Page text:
The place: a Police Precinct located on the Lower East Side of New York City. The time: mid 1920’s. The main character: a self-described plain, unassuming, and straitlaced young woman who works as a typist in the police precinct. It is her job to sit alongside a police officer during the interrogation of a suspect in order to document any and all statements.
This particular setting for “The Other Typist” occurs at a time when New York City is riddled with conflicts unlike any before and on a grand scale. Speakeasies during Prohibition, cronyism and corruption, exploitation of workers in the booming garment & construction industries, organized labor strikes, unionization, a massive immigrant population living in squalor-like conditions, and tense race relations escalating with the performance of Eugene O’Neill’s “All God’s Chillun Got Wings” – to name a few.
Yet the narrator centers the story specifically on the unraveling of the typist, Rose, who is seemingly unaffected by her job or the multiple events unfolding in the city around her. Until an increase in crime leads to the hiring of a new typist whose personality and demeanor are the exact opposite of Rose’s. The downward spiral for Rose begins as she cultivates an unlikely close relationship with this new co-worker. Rose is then swept into an underground world and one which completely captivates her. When a chain of events leads to a possible homicide, Rose becomes the main suspect. It is then that Rose finds herself sitting in an interrogation room — opposite a police officer and typist.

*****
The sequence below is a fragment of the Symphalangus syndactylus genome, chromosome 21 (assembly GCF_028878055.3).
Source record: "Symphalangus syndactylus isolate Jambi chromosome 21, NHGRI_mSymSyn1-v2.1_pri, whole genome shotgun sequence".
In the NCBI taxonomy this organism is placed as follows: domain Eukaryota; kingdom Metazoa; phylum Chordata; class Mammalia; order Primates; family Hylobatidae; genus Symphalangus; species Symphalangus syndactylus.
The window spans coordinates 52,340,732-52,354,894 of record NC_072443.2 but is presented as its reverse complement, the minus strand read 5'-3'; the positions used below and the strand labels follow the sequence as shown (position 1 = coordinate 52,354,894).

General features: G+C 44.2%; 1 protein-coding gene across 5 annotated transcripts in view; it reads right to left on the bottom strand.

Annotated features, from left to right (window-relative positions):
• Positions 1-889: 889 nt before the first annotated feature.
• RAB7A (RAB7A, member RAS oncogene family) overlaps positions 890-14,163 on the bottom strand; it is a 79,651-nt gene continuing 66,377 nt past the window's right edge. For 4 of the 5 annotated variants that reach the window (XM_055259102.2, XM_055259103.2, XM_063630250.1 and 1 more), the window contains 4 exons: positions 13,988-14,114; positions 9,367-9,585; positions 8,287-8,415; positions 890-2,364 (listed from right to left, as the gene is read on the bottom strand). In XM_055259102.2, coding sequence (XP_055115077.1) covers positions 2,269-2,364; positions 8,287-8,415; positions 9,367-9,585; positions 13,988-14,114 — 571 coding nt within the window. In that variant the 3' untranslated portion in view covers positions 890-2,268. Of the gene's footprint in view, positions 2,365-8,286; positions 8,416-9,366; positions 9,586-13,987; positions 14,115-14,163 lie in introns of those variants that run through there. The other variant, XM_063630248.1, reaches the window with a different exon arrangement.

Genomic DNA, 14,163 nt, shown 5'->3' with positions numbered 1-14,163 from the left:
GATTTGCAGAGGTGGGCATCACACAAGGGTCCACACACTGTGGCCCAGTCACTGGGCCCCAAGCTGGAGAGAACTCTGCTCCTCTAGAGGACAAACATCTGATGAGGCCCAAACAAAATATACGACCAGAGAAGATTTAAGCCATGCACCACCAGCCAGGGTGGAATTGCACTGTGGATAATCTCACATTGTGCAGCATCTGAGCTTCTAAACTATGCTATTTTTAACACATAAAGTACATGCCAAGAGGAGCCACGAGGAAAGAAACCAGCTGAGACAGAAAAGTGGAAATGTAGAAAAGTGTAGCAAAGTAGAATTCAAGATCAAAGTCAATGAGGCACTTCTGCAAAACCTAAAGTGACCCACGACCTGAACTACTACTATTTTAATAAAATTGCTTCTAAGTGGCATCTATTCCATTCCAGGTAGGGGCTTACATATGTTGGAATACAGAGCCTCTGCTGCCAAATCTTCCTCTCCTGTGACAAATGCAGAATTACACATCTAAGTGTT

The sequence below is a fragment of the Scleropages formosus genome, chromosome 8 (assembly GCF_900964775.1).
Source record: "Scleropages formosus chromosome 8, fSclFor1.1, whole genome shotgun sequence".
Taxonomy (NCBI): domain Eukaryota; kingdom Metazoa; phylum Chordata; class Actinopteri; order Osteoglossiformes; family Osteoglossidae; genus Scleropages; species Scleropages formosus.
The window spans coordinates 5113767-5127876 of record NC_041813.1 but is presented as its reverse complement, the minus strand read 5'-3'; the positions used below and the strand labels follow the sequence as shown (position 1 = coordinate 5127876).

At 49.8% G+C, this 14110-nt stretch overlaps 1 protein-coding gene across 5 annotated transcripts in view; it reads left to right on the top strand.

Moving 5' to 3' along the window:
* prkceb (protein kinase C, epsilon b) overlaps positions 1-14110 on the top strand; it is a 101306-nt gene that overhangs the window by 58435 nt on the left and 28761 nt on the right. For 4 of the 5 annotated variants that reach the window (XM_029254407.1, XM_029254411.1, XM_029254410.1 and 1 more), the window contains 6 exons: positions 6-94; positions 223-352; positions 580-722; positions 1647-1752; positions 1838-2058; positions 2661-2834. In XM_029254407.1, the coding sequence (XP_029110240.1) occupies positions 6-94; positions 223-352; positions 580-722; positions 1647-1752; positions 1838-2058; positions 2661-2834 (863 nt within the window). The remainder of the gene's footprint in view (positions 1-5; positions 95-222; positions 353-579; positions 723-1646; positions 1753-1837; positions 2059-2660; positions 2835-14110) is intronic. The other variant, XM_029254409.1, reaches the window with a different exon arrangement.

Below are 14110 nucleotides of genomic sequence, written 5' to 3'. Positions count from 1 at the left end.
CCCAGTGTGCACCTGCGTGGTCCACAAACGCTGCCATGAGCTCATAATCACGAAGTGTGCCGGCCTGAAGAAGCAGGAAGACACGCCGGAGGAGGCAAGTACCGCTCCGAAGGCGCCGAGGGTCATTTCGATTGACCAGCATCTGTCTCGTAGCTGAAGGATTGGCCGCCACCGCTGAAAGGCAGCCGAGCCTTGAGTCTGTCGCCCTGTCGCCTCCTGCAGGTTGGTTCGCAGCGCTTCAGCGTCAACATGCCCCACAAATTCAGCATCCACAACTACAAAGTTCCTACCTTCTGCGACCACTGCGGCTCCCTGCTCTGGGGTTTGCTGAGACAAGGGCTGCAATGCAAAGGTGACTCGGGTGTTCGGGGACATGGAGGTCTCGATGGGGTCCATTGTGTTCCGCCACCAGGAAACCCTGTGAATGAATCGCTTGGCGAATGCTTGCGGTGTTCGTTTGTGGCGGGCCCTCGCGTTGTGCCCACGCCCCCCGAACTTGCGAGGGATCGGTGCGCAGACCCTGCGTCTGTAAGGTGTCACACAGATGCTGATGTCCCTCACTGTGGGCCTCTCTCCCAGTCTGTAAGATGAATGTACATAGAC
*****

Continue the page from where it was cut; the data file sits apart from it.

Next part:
“The Other Typist” is a psychological thriller with a rather myopic story line. This can be frustrating at times since the narrator only hints at the historical events of the time, save the Speakeasies. Yet the reader is swept into the suspense in much the same manner that Rose is taken in by a woman who is her antithesis. By the time the reader gains a sense of what makes Rose tick, the very last page of the novel will bring into question any assessments made.
This work of fiction makes for a great read and one that is hard to put down. I highly recommend this novel if nothing else, to develop your own theories about a complicated main character, the significance of the other characters, consider how the dynamic historical events surrounding the story line are represented, and to make sense of its ending. It also makes for a great book club read since it would no doubt yield some lively discussions.
Next read: “Half Broke Horses” by Jeannette Walls